Tampa Stageworks Theatre founder Anna Brennen dies at 82

Maggie Duffy, Tampa Bay Times
·4 min read

Tampa lost a theater champion when Anna Brennen, founder of Stageworks Theatre, died after a battle with lung cancer Friday. She was 82.

Known as “Drama Mama,” Ms. Brennen was an actor, director and playwright.

She founded Stageworks, Tampa’s longest-running professional theater company, in 1983. Before stepping down as producing artistic director in 2013, she produced or directed more than 90 mainstage productions in Tampa.

Karla Hartley replaced Ms. Brennen as producing artistic director, which she called a “blessing,” as she was chosen by Ms. Brennen to fill the role.

“She was absolutely passionate about the work and she demanded 100 percent dedication to anything you were doing with her,” Hartley said.

Ms. Brennen grew up on a ranch near Elko, Nev., but her passion for theater led her away.

She studied theatre at Carnegie Mellon University and the University of California, Berkeley in the 1960s. She also trained with Sanford “Sandy” Meisner at the Neighborhood Playhouse School of the Theatre in New York, Mira Rostova at Moscow Art Theatre, Wynn Handman at The American Place Theatre and Lloyd Richards at the Yale School of Drama.

In New York, she understudied Colleen Dewhurst as Gertrude in the New York Shakespeare Festival production of Hamlet in Central Park in 1972. She also understudied the three leads in the festival’s production of Much Ado About Nothing while theater heavy hitter Joseph Papp was running the company.

She came to the Tampa Bay area after 11 years as an actor in New York. As a single mom, she’d gotten a job as a sales representative for Xerox to provide for her daughter, Lisa Stearns Deal. She transferred to Tampa with the copier company in 1978 and worked there until her daughter graduated from college.

Stearns Deal called her mother a “force of nature with unbelievable energy and focus.”

“She moved to Tampa and made theater happen there,” she said. “The theater industry in Tampa was indelibly changed.”

Ms. Brennen founded Stageworks with a mission “to provide the highest quality professional theater which respects, ignites and celebrates the human spirit while challenging the thresholds of intolerance and insensitivity.”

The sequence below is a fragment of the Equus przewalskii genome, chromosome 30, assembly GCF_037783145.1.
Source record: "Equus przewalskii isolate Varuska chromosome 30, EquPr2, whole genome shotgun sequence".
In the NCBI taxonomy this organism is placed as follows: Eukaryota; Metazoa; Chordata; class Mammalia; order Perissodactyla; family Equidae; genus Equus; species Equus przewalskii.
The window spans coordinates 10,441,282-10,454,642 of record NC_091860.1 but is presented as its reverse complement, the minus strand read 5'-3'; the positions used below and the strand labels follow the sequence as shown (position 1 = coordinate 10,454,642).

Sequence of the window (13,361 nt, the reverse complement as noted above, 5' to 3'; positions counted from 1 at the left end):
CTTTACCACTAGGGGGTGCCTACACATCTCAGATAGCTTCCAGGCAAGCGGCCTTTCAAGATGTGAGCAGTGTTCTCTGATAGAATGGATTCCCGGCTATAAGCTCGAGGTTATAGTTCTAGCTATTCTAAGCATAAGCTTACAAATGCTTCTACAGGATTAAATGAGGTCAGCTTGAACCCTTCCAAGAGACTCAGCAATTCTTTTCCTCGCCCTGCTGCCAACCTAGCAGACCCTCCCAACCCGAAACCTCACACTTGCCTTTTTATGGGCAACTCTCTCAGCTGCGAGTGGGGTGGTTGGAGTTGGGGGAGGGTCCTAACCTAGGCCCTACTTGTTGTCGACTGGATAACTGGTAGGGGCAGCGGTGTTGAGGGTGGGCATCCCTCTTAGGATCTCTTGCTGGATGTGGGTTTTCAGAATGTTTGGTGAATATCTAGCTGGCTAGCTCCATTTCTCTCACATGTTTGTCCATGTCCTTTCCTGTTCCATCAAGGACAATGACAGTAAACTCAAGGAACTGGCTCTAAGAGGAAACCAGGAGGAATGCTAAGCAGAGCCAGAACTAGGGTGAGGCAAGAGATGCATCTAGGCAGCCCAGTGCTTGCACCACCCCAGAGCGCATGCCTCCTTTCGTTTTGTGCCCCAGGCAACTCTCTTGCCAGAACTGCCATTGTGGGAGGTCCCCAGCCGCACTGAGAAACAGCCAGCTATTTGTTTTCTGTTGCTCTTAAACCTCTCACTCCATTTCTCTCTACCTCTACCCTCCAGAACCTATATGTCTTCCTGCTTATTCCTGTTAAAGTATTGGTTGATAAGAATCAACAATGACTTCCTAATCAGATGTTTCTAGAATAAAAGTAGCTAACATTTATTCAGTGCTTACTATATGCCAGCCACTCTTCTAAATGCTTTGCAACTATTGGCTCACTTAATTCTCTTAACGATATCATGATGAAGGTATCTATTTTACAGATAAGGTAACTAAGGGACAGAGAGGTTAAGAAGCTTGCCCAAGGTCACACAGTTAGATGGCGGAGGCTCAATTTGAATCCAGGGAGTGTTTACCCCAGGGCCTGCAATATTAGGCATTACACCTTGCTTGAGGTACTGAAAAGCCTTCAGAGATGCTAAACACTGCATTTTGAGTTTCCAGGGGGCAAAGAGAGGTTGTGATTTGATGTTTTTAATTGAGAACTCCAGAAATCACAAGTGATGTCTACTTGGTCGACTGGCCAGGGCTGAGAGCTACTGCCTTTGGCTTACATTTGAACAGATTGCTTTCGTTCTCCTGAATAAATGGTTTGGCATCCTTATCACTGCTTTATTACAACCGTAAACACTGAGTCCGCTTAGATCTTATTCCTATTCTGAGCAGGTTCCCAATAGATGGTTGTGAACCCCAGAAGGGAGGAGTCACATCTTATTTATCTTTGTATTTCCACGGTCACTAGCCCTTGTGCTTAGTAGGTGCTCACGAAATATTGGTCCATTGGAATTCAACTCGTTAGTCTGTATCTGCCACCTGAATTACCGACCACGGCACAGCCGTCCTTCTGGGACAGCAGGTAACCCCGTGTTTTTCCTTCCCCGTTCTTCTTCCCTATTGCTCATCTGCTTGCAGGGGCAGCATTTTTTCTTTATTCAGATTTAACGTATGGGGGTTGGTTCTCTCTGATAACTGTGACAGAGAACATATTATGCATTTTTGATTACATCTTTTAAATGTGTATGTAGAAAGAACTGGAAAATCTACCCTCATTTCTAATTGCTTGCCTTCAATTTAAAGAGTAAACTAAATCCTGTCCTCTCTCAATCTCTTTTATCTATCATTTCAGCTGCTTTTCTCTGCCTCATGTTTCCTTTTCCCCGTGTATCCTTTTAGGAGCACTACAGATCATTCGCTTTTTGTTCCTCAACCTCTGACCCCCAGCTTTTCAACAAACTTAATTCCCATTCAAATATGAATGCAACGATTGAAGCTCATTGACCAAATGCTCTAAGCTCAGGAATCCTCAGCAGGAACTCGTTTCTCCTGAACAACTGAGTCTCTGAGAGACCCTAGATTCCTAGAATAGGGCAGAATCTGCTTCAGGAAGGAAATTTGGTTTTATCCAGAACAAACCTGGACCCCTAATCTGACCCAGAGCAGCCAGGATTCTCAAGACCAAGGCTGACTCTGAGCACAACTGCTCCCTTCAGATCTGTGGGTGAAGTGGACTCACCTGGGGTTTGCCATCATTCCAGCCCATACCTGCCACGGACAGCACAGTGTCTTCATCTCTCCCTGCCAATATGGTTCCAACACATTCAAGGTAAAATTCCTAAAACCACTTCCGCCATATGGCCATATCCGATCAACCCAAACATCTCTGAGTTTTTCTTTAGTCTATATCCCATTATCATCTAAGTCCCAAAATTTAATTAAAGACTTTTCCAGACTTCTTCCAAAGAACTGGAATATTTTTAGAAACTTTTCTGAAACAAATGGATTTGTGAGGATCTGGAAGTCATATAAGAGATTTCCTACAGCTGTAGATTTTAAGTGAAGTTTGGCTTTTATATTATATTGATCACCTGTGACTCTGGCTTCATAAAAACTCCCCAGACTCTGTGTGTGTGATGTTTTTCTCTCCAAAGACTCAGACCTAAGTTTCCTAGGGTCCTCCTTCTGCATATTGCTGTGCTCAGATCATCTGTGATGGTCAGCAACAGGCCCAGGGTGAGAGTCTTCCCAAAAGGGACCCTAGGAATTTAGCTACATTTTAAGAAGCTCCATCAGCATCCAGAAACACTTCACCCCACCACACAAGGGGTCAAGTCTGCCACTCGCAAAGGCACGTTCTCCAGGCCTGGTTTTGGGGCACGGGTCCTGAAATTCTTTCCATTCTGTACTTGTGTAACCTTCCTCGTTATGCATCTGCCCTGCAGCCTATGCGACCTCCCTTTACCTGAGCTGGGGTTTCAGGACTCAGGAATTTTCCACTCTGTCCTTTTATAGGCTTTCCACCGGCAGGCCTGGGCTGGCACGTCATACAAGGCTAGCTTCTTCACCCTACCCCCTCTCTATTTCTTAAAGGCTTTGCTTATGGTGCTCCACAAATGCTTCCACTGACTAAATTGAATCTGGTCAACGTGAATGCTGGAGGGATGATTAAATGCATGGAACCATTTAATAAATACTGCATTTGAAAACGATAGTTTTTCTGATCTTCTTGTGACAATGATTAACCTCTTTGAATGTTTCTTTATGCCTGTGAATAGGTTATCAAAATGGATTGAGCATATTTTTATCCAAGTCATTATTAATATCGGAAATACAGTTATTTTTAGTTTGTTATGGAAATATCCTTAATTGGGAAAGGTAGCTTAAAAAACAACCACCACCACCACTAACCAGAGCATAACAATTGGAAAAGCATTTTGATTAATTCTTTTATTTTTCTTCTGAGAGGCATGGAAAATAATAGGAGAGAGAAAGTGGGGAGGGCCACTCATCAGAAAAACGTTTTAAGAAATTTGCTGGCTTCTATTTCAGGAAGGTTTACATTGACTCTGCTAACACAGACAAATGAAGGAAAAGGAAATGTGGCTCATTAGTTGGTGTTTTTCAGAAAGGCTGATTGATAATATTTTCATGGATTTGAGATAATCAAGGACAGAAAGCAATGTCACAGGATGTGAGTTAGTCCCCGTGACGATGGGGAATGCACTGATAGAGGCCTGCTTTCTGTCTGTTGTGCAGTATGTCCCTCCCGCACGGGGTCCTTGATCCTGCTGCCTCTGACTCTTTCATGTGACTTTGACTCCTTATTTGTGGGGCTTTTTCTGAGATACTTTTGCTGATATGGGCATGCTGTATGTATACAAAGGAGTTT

In other words, to showcase plays by, about and for women and people of color.

“She was a trailblazer,” said Andrea Graham, who served as Stageworks’ board president for 15 years. “What she did back then, all of the theater companies are doing now by presenting diversity.”

Stearns Deal said that Ms. Brennen’s focus on excellence ruffled some feathers along the way, but that she “reveled in controversy” and was a “spitfire.”

She said her mother believed that theater could change the world and fought to prove that.

Ms. Brennen created outreach programs that brought theater into Hillsborough County middle schools. One series addressed the AIDS crisis and provided information about how it could be transmitted.

In the early decades, Stageworks was a “gypsy” theater, renting spaces at the Shimberg Playhouse at the Tampa Bay Performing Arts Center (now the David A. Straz Jr. Center for the Performing Arts) and the University of Tampa’s Falk Theatre. In 2012, the company moved into its permanent home in the Channel District.

As a playwright, Ms. Brennen’s first play, Sleepless Dancer (Victims 3) had an Equity showcase production at N.E.T.W.O.R.K. in New York City in 1980. She received an emerging artist grant from the Hillsborough County Arts Council for her play, Echo, Nevada. That play has recently been picked up by other theater companies for staged readings.

In 2006, Ms. Brennen was given the Artist of the Year Award by then-Tampa Mayor Pam Iorio. She was honored with the Rotary Club of Tampa’s 2014 Unsung Hero Award and Theatre Tampa Bay’s 2014 Visionary Award.

Graham called Ms. Brennen one of the most brilliant people she’d ever met, not just in the theater. She agreed with Stearns Deal that Ms. Brennen is to thank for the growth of the local theater scene because she realized “Tampa was a land of opportunity.”

She also described Ms. Brennen as a “nurturer of raw talent” who would find students coming out of theater school and cast them in plays.

“Her spirit is always present in the theater,” Graham said.

Anna Brennen is survived by her daughter Lisa Steans Deal, granddaughter Victoria Deal and grandson Chip Deal. No service has been planned, but Stearns Deal said there may be one in the fall, at Stageworks.